Tuesday, September 23, 2008
Sept. 23 (Bloomberg) -- India and the Bush administration won the backing of a key Senate panel to resume trade in nuclear fuel and technology between the two countries after more than three decades.
The Senate Foreign Relations Committee voted 19-2 today in favor of legislation to approve the U.S.-India nuclear cooperation agreement. The measure, which had the support of top Democrats and Republicans on the panel, moves to the Senate floor. The House of Representatives also is considering whether to grant its approval. More >>>
Monday, September 22, 2008
Washington - September 21, 2008: House Speaker Nancy Pelosi Sept. 11 said she supports waiving House rules to speed passage of the U.S.-India nuclear trade agreement by the end of the year.
"It does have support in the House," she said. The seventh anniversary of the Sept. 11, 2001, attacks, with its focus on national security, was an apt time for the speaker to talk about the pact with India. The agreement has diplomatic implications that extend far beyond even its substantial economic benefits. More >>>
Friday, September 19, 2008
Over Five Times the Size of the Current Largest Solar Project the project would be an ‘integrated Solar City’ with a capacity of 5 gigawatts. More >>>
Tuesday, September 16, 2008
The wide-ranging, 90-minute session in a packed auditorium at The George Washington University, produced exceptional unity among Madeleine Albright, Colin Powell, Warren Christopher, Henry A. Kissinger and James A. Baker III. More >>>
Monday, September 15, 2008
Your recent opinion article in the Wall Street Journal, Israel, Iran and the Bomb, makes the case for a preventive Israeli air strike on Iran's nuclear facilities. In the article, you state that doing so will buy the West some much needed time. I agree with you that a nuclear Iran is a decidedly unpleasant subject and would constitute a direct violation of the 1968 Nuclear Non-Proliferation Treaty. All the same, your approach is dangerously myopic. This response argues in favor of an alternative approach, one that more carefully considers Iran's perspective.
Sunday, September 14, 2008
The possibility that the Bush administration might strike at Tehran's nuclear facilities has been hinted about for the past two years, and the White House's pronouncements on Russia seem like Cold War déjà vu.
Saturday, September 13, 2008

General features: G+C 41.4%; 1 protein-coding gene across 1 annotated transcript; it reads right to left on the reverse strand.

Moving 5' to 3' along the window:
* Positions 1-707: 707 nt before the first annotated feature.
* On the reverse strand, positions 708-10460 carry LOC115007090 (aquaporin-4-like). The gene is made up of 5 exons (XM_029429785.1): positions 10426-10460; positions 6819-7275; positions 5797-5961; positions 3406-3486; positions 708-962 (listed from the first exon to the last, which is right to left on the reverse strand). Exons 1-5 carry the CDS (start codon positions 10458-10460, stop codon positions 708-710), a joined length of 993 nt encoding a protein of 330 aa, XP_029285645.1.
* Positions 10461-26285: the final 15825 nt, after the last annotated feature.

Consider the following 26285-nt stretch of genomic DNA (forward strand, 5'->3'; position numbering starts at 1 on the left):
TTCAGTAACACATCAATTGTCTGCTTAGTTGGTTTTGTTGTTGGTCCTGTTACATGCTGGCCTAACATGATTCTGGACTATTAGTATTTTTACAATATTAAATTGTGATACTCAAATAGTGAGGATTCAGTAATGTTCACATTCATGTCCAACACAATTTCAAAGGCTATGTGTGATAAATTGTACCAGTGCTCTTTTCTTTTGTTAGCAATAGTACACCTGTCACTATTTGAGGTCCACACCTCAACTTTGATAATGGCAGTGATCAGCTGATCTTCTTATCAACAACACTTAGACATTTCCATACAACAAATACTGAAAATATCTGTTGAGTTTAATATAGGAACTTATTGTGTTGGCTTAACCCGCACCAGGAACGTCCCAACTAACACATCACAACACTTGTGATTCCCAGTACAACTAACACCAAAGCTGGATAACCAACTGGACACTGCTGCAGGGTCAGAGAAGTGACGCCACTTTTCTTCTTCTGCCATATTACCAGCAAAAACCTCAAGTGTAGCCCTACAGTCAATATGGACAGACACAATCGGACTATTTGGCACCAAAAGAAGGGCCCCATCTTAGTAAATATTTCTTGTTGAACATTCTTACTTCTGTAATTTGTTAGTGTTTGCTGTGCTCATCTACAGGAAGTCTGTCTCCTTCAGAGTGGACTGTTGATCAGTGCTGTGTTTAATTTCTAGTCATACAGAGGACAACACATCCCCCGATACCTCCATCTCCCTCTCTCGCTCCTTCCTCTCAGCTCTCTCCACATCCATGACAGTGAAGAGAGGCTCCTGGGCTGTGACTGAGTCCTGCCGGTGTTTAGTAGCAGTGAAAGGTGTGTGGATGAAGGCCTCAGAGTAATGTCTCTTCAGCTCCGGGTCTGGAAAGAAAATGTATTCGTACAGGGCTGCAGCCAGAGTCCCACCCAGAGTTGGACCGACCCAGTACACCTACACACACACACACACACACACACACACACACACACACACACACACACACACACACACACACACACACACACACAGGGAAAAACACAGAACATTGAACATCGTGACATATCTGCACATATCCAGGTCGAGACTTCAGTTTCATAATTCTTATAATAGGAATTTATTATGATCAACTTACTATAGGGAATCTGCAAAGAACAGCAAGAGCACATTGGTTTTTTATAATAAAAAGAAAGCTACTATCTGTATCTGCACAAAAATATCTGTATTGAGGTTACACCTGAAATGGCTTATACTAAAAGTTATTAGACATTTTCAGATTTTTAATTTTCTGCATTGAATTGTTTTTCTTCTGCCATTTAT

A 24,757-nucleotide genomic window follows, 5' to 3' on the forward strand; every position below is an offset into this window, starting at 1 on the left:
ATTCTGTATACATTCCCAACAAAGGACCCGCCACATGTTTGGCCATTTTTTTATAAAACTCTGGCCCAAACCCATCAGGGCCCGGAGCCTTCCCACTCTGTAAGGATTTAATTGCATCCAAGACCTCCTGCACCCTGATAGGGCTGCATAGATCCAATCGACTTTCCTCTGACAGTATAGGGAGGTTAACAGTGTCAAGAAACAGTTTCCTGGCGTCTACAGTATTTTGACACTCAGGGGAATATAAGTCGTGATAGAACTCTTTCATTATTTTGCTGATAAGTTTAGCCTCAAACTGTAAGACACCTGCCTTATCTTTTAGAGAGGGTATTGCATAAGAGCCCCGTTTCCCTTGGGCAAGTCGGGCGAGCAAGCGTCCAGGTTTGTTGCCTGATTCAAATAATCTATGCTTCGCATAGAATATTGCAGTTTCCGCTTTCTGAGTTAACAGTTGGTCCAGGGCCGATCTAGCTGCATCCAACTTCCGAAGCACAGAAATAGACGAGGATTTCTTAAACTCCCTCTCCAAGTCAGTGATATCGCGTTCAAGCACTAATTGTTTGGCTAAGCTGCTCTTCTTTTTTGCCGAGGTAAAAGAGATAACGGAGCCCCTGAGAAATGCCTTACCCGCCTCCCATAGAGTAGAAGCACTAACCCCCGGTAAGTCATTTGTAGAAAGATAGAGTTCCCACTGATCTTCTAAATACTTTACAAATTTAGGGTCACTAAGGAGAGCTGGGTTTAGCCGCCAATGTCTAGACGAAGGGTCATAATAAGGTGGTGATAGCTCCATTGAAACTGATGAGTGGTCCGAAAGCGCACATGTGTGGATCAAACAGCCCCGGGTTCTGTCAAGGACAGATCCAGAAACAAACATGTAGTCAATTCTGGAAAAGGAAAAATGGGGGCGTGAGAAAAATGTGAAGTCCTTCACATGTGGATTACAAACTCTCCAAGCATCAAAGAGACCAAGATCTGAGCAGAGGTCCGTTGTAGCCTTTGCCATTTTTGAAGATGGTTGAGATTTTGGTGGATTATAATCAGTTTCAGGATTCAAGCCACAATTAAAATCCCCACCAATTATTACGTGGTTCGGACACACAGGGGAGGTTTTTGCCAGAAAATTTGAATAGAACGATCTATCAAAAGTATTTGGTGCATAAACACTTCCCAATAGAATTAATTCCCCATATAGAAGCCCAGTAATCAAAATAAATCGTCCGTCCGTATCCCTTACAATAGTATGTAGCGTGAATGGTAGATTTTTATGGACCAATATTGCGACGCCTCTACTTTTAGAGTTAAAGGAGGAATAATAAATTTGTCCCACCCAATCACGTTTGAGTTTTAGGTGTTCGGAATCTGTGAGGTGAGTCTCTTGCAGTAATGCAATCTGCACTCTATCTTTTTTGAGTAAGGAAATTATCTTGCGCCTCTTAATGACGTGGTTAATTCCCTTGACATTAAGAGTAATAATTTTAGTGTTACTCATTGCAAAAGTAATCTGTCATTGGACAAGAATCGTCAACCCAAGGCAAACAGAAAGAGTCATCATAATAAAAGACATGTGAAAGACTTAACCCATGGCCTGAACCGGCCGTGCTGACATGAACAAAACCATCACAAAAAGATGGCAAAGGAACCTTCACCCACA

Slowing tropical deforestation, which currently accounts for about 20 percent of heat-trapping gas emissions worldwide, can make an important contribution to the global emissions reductions that are necessary to avoid dangerous climate change. An international team of eleven top forest and climate researchers, including UCS director of science and policy, Peter Frumhoff, found that cutting deforestation rates in half by mid-century would amount to 12 percent of the emissions reductions needed to keep concentrations of heat-trapping gases in the atmosphere at relatively safe levels.
The paper, published in the 18 May 2007 issue of Science, provides new evidence that tropical forests will persist in the face of climate change, especially if nations make needed cuts in both industrial and deforestation emissions. More >>>
Tuesday, September 9, 2008
The deal, known as a 123 Agreement after the section of the US Atomic Energy Act which requires it before nuclear trade can take place, had been signed in May by Sergei Kiriyenko and William Burns for the Rosatom agency and the US diplomatic mission to Russia respectively. The signing was accelerated because Kiriyenko was about to leave his post to take charge of the Rosatom corporation and Russian President Vladimir Putin was about to leave office. Its exact text was never revealed, with observers concluding that it must still have been in draft stages. More >>>
Sunday, September 7, 2008
The impoverished South Asian nation -- one of the world's lowest emitters of greenhouse gases -- will highlight its plight to the British government and other international donors in London on September 10.
Bangladesh environment secretary A.H.M Rezaul Kabir told AFP that a study by the World Bank, leading donors and the Bangladeshi government had found the country urgently needed huge amounts of money to ensure its survival.
"We need at least four billion dollars at least by 2020 to build dams, cyclone shelters, plant trees along the coast and build infrastructure and capacities to adapt to increasing number of natural disasters," Kabir said.
Environmental experts say Bangladesh is experiencing more rainfall, flooding and droughts, as well as cyclones as a direct result of climate change. More >>>
Thursday, September 4, 2008
John Ashton, the British foreign secretary's special representative for climate change, said industrialized countries should essentially put their economies on a war footing to tackle the problem of man-made global warming.
"What's needed is a greater and more urgent mobilization of financial, technological, intellectual and political resources than it took to win the Cold War — a degree of mobilization across the economy of which we have no experience in peacetime," Ashton told a conference on climate change and security at the Royal United Services Institute, a military think tank in London. More >>>
Tuesday, September 2, 2008
Ban, addressing diplomats and officials at a ceremony for the 20th anniversary of the U.N. climate panel, said countries negotiating a successor deal to the Kyoto Protocol should aim for a meaningful breakthrough in Poznan, Poland, in December.
Delaying major advances until the end of 2009, when a Copenhagen summit will aim to finalize an accord to tackle rising global temperatures, may be ill-advised, Ban told the event in Geneva. More >>>